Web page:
Tuesday, 20 January 2009

Hollywood Babble On & On #217: In My Expert Analysis...

Warner Bros. studios announced that they'll will be laying off around 800 people (h/t Nikki Finke) or around 10% of their worldwide workforce. This comes on the heels of what looked like a pretty damn good year for the venerable studio, especially with the billion dollars (yes I said BILLION) raked in by The Dark Knight.

Now the company cited the usual reasons for these layoffs, the weak economy, reducing expenses responsibly, etc., etc., yadda, yadda, yadda, the usual buzz-words and double speak.

Their critics think it's all just a ploy to plead poor during the SAG negotiations, and just to be evil, and while they may have a point, I think there's another reason for it all.


No, I'm not talking about psychoanalysts, I'm talking about stock analysts. In theory, these are guys on Wall Street who do nothing but look at companies and try to predict whether or not they're going to make money, and hopefully take the guesswork out of stock choices.

That is in theory.

In theory, communism works.

You see the problem with stock analysts, is that they've gone from trying to predict stock performance, to actually affecting stock performance.

If you pay any attention to the business media you've seen reports about how a company only made $999,999,999.99 in profits when the analysts predicted that they would make an even billion and suddenly the stock value crashes. It's as if the the $999+ million in profits didn't happen, they didn't please the analysts, so everyone acts as if the company's going under.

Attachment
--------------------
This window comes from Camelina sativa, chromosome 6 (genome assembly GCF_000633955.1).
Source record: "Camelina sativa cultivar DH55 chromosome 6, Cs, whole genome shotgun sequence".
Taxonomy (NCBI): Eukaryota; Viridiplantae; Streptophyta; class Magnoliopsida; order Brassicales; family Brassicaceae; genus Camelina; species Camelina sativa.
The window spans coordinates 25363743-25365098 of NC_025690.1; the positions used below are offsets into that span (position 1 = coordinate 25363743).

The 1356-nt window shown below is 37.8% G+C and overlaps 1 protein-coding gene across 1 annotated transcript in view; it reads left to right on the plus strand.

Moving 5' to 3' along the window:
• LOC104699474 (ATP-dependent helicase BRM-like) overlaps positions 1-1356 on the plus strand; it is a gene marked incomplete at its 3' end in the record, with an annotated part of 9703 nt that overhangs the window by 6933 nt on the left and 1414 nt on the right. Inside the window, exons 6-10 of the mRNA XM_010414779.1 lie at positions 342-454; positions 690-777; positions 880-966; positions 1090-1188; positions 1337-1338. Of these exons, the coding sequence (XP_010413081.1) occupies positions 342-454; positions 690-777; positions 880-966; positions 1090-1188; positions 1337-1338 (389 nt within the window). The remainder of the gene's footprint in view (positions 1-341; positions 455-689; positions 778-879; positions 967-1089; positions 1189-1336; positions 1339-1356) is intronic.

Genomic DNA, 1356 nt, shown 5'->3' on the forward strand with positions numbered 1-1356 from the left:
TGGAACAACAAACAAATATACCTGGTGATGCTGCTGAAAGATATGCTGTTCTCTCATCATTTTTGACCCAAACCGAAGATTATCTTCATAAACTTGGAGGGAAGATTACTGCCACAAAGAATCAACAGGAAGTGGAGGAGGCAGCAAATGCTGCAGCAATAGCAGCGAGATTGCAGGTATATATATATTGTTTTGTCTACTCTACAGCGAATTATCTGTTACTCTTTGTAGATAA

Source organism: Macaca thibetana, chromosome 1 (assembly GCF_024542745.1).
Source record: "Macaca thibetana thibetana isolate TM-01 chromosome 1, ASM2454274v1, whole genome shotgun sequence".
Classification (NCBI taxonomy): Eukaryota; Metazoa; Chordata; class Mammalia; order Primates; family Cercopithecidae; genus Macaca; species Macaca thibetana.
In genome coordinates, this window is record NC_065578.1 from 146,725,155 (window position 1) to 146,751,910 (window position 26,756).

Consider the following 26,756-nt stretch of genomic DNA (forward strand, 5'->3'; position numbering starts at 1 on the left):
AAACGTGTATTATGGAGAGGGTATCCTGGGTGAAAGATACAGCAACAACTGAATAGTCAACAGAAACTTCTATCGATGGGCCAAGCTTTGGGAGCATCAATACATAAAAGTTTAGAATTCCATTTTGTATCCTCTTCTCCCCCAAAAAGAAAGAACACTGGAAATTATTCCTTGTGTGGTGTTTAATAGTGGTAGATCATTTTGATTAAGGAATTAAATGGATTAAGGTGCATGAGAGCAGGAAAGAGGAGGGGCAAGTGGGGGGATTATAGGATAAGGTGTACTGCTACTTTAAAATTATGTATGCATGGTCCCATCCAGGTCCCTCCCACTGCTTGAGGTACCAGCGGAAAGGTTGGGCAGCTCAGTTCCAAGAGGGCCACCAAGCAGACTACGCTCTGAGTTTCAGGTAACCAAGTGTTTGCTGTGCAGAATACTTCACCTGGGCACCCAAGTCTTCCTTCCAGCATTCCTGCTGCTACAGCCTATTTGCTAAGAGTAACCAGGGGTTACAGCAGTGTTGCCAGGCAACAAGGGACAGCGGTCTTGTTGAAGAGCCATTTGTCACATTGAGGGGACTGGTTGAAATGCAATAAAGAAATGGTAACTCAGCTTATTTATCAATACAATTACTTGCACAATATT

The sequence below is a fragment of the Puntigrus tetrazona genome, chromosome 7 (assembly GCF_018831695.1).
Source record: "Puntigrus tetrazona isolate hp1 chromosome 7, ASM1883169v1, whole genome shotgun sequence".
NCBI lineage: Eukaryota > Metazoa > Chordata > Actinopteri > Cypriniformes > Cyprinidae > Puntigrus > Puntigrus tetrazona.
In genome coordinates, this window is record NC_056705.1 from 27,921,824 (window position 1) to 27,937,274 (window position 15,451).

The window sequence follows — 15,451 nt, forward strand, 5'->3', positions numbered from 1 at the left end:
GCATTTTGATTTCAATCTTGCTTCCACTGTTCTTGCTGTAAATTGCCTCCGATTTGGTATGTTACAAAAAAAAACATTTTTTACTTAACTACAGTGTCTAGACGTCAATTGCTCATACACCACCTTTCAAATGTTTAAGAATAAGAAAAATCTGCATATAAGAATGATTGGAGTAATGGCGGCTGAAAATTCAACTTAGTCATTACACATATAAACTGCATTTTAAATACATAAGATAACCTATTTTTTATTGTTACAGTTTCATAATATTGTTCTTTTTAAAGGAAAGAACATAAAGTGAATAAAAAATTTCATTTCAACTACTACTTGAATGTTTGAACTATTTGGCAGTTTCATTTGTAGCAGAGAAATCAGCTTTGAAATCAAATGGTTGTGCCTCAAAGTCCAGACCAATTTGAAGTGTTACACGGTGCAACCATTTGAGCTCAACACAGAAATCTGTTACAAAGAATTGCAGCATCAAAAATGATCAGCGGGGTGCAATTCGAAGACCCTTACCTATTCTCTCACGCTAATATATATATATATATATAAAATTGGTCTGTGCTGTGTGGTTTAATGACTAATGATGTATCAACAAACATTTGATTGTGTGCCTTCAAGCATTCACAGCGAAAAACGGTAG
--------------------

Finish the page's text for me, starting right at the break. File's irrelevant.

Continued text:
That's nuttier than a pound of squirrel turd.

And it's not as if stock analysis is an exact science. A scientist picked stocks by how a chimp through his feces at the business page, and he outperformed all the "expert" analysts.

Basically, stock analysis is glorified guesswork, at least it is in a perfect world where unicorns prance in green fields, and Alyson Hannigan does nude scenes. You see analysts are not hyper-rational Vulcans working only with accurate data, and with no interest in anything but the truth, they're human beings. And human beings make mistakes at best, and operate with hidden, and possibly malicious agendas at worst.

We see their predictions, but we're not really given either the data they use to make these predictions, or the motives that lay behind them.

Now how is it responsible for the layoffs at Warner Bros.?

Well, if the analysts aren't all hot for your stock, then your stock is not going to do well, and if you're a CEO, it's going to affect your bonus. If you want to buy your daughter a new yacht for her Sweet 16, you're going to have to get that stock to tick up, and they can only think of one way to get that tick.

That's layoffs.

Yep, mass firings are automatically chalked up as savings in the cold equations of the analysts. The analysts start singing your praises, your stock ticks up for about 5 minutes, and voila, your daughter gets her new boat.

And I think I'll give the last word to the inestimable Barry Diller and his opinion of profitable companies having layoffs...
“The idea of a company that’s earning money, not losing money, that’s not, let’s say ‘industrially endangered,’ to have just cutbacks so they can earn another $12 million or $20 million or $40 million in a year where no one’s counting is really a horrible act when you think about it on every level. First of all, it’s certainly not necessary. It’s doing it at the worst time. It’s throwing people out to a larger, what is inevitably a larger unemployment heap for frankly no good reason.”

“It’s not that you don’t want to earn as much money as you can — it is your obligation, of course — but companies have obligations beyond that and they certainly have obligations beyond that at certain times, in the times in which they operate. And they also certainly ought to know that meeting and beating expectations is probably yesterday’s game and it will be increasingly so, which would be by the way very healthy for companies. Running a company that meets and beats expectations, and that runs their company accordingly, are companies that I would question why anyone would invest in.”
Amen Brother Barry. Amen.

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